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Amnesty International row: Govt ‘paranoid’ for pressing sedition charge, says Karnataka HC

A single-judge Bench of Justice Anand Byrareddy granted bail to the former police official, V Shashidhar, and the two others in the sedition case here Thursday.

Written by Johnson T A | Bengaluru |
August 28, 2016 1:10:26 am
amnesty, amnesty row, abvp complaint amnesty, amnesty sedition, amnesty india, amnesty case, bjp on amnesty, congress on amnesty, india news, latest news Students and ABVP activists shout slogans at a protest in Hubli on Wednesday demanding immediate arrest of the accused booked under sedition charges for shouting anti-national slogans at an event of Amnesty International India. (PTI Photo)

THE KARNATAKA High Court has called the state government “clearly paranoid’’ for pressing sedition charges and arresting a former policeman and two others for attempting to rally state police personnel to participate in a protest against low wages and poor working conditions in June this year.

A single-judge Bench of Justice Anand Byrareddy granted bail to the former police official, V Shashidhar, and the two others in the sedition case here Thursday.

Shashidhar, president of Akhila Karnataka Police Mahasangha, was arrested from his Bengaluru home past midnight on June 2. Basavaraj Koravankar, of Working Police Families Welfare Committee, and Gurupadayya, husband of a police official, was arrested in Dharwad the same day. They were accused of instigating police personnel — in an effort at “destabilisation of the government”, according to one of the charges — to go on mass leave on June 4.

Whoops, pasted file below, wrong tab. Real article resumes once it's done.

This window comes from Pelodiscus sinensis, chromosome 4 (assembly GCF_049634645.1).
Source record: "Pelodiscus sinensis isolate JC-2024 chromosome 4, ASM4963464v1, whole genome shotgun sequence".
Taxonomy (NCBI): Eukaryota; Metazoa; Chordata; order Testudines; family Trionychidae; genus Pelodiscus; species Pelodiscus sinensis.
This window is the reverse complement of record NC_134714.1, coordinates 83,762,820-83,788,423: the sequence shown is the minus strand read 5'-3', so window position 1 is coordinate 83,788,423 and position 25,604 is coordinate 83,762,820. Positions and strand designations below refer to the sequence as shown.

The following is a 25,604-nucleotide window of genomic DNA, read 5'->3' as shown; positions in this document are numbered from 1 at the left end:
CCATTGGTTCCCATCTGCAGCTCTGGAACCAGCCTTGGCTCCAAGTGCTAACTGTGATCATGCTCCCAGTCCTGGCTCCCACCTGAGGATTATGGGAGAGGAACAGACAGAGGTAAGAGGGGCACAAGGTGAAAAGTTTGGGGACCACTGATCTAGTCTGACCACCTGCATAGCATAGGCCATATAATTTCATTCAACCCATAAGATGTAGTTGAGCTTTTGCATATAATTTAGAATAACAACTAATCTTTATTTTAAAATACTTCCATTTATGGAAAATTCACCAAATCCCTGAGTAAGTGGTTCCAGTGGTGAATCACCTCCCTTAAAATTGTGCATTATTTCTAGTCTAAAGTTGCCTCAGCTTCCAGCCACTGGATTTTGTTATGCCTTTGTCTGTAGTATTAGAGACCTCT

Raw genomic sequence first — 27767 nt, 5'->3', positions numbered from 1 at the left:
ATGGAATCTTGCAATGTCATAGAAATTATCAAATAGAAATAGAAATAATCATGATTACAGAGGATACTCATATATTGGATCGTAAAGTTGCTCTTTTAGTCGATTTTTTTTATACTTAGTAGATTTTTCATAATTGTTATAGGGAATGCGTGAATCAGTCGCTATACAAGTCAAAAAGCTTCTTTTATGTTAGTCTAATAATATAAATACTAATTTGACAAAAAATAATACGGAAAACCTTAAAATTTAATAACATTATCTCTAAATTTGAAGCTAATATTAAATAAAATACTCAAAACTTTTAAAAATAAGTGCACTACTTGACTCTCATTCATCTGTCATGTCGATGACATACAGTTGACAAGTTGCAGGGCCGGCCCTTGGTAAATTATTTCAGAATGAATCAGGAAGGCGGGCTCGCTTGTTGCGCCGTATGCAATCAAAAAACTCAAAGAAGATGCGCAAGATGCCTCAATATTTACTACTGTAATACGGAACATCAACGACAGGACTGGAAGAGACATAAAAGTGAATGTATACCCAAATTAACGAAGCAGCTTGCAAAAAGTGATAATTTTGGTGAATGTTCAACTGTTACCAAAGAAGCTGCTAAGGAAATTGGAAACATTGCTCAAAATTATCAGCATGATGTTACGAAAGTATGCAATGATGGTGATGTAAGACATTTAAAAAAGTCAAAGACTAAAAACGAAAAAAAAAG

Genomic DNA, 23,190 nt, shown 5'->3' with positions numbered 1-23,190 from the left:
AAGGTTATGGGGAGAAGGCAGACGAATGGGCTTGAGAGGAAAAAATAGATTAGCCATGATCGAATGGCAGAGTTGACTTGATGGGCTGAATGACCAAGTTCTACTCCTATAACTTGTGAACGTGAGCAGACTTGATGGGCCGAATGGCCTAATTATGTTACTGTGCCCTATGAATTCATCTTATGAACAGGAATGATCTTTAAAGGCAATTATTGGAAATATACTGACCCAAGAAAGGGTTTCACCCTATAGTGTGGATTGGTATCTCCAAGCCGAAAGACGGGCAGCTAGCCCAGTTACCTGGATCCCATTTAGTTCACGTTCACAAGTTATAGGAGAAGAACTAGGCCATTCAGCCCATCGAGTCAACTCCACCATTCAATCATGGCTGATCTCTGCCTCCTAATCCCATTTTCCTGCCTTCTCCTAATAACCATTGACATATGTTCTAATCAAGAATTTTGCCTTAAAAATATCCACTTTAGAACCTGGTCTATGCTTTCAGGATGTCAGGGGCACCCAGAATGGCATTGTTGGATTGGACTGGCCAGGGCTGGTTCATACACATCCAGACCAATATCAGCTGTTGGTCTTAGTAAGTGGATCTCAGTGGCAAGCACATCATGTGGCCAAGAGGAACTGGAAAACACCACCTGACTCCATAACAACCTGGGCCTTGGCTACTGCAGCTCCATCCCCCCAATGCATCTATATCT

While granting conditional bail to the trio, Justice Anand Byrareddy observed: “There is no evidence of the entire police force rising in mutiny at the behest of the accused. The apprehension expressed by the State (government) of a state of anarchy and disorder on account of the petitioner’s campaign is clearly paranoid.”

The court observed that the trio’s right “to tell the world…(about) plight of members of the lower rungs of police officer ought not to be curbed”.

Bengaluru and Dharwad police had registered cases against the three under IPC Sections 166 (public servant disobeying the law), 109 (abetment), 120B (criminal conspiracy), and 124A (sedition); Section 5 of Essential Services Maintenance Act, 1981; Section 4 of Police (Incitement of Disaffection) Act 1966; and Section 4 of Police Forces (Restriction of Rights) Act, 1966.

Justice Byrareddy observed in his order that the most serious charge brought by the police against Shashidhar and the others was that of sedition. “From a perusal of the smattering of material made available, it is evident that accused no. 1 (Shashidhar) has been aggressively espousing the cause of the lower rungs of the police force, and the appalling conditions of service under which they function,’’ the court said.

In arguments against grant of bail, the Karnataka government said arrests and confinement were necessary to prevent a complete breakdown of law and order in the state and destabilisation of the government. Shashidhar’s public speeches and posts on social media showed that a “virulent campaign’’ to create hatred and disaffection against the state, the police force and the public was afoot, the government contended.

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